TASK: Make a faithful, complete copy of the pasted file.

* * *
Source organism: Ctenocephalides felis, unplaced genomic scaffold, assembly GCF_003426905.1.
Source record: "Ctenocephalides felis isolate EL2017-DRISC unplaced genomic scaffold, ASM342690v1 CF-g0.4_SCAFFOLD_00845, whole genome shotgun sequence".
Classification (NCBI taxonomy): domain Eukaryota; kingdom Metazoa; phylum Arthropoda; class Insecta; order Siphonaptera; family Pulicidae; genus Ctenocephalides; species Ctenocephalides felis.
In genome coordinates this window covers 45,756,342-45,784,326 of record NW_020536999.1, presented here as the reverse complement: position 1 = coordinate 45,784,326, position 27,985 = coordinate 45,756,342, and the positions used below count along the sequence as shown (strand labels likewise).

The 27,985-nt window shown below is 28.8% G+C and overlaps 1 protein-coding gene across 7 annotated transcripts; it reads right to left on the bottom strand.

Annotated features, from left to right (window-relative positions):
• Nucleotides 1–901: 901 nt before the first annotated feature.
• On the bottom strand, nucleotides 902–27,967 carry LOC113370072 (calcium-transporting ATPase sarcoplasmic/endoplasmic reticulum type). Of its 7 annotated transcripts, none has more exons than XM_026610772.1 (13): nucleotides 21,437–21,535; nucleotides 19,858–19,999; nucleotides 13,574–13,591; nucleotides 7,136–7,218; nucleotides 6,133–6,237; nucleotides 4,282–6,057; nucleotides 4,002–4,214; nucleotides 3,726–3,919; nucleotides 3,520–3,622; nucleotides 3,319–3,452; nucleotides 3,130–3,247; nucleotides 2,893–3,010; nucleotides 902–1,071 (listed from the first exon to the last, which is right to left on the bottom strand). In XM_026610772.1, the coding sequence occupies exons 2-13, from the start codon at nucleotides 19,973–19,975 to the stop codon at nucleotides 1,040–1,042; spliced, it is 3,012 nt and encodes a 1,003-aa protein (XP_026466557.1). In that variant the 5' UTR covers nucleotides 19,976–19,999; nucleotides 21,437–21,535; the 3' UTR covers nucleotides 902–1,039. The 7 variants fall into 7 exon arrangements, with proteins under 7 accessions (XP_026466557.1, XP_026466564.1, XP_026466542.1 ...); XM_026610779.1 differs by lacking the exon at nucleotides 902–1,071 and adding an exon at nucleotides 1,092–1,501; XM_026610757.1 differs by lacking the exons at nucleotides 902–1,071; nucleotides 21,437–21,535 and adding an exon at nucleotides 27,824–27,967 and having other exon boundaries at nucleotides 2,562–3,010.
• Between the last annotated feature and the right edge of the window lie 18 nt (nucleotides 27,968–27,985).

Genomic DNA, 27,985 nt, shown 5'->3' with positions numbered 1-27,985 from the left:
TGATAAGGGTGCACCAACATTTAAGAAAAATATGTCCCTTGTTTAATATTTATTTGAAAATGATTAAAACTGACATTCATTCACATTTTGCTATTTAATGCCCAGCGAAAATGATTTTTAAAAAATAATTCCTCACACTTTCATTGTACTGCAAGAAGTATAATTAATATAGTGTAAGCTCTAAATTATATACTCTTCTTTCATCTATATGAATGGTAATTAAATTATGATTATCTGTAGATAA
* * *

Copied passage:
Source organism: Ctenocephalides felis, unplaced genomic scaffold, assembly GCF_003426905.1.
Source record: "Ctenocephalides felis isolate EL2017-DRISC unplaced genomic scaffold, ASM342690v1 CF-g0.4_SCAFFOLD_00845, whole genome shotgun sequence".
Classification (NCBI taxonomy): domain Eukaryota; kingdom Metazoa; phylum Arthropoda; class Insecta; order Siphonaptera; family Pulicidae; genus Ctenocephalides; species Ctenocephalides felis.
In genome coordinates this window covers 45,756,342-45,784,326 of record NW_020536999.1, presented here as the reverse complement: position 1 = coordinate 45,784,326, position 27,985 = coordinate 45,756,342, and the positions used below count along the sequence as shown (strand labels likewise).

The 27,985-nt window shown below is 28.8% G+C and overlaps 1 protein-coding gene across 7 annotated transcripts; it reads right to left on the bottom strand.

Annotated features, from left to right (window-relative positions):
• Nucleotides 1–901: 901 nt before the first annotated feature.
• On the bottom strand, nucleotides 902–27,967 carry LOC113370072 (calcium-transporting ATPase sarcoplasmic/endoplasmic reticulum type). Of its 7 annotated transcripts, none has more exons than XM_026610772.1 (13): nucleotides 21,437–21,535; nucleotides 19,858–19,999; nucleotides 13,574–13,591; nucleotides 7,136–7,218; nucleotides 6,133–6,237; nucleotides 4,282–6,057; nucleotides 4,002–4,214; nucleotides 3,726–3,919; nucleotides 3,520–3,622; nucleotides 3,319–3,452; nucleotides 3,130–3,247; nucleotides 2,893–3,010; nucleotides 902–1,071 (listed from the first exon to the last, which is right to left on the bottom strand). In XM_026610772.1, the coding sequence occupies exons 2-13, from the start codon at nucleotides 19,973–19,975 to the stop codon at nucleotides 1,040–1,042; spliced, it is 3,012 nt and encodes a 1,003-aa protein (XP_026466557.1). In that variant the 5' UTR covers nucleotides 19,976–19,999; nucleotides 21,437–21,535; the 3' UTR covers nucleotides 902–1,039. The 7 variants fall into 7 exon arrangements, with proteins under 7 accessions (XP_026466557.1, XP_026466564.1, XP_026466542.1 ...); XM_026610779.1 differs by lacking the exon at nucleotides 902–1,071 and adding an exon at nucleotides 1,092–1,501; XM_026610757.1 differs by lacking the exons at nucleotides 902–1,071; nucleotides 21,437–21,535 and adding an exon at nucleotides 27,824–27,967 and having other exon boundaries at nucleotides 2,562–3,010.
• Between the last annotated feature and the right edge of the window lie 18 nt (nucleotides 27,968–27,985).

Genomic DNA, 27,985 nt, shown 5'->3' with positions numbered 1-27,985 from the left:
TGATAAGGGTGCACCAACATTTAAGAAAAATATGTCCCTTGTTTAATATTTATTTGAAAATGATTAAAACTGACATTCATTCACATTTTGCTATTTAATGCCCAGCGAAAATGATTTTTAAAAAATAATTCCTCACACTTTCATTGTACTGCAAGAAGTATAATTAATATAGTGTAAGCTCTAAATTATATACTCTTCTTTCATCTATATGAATGGTAATTAAATTATGATTATCTGTAGATAA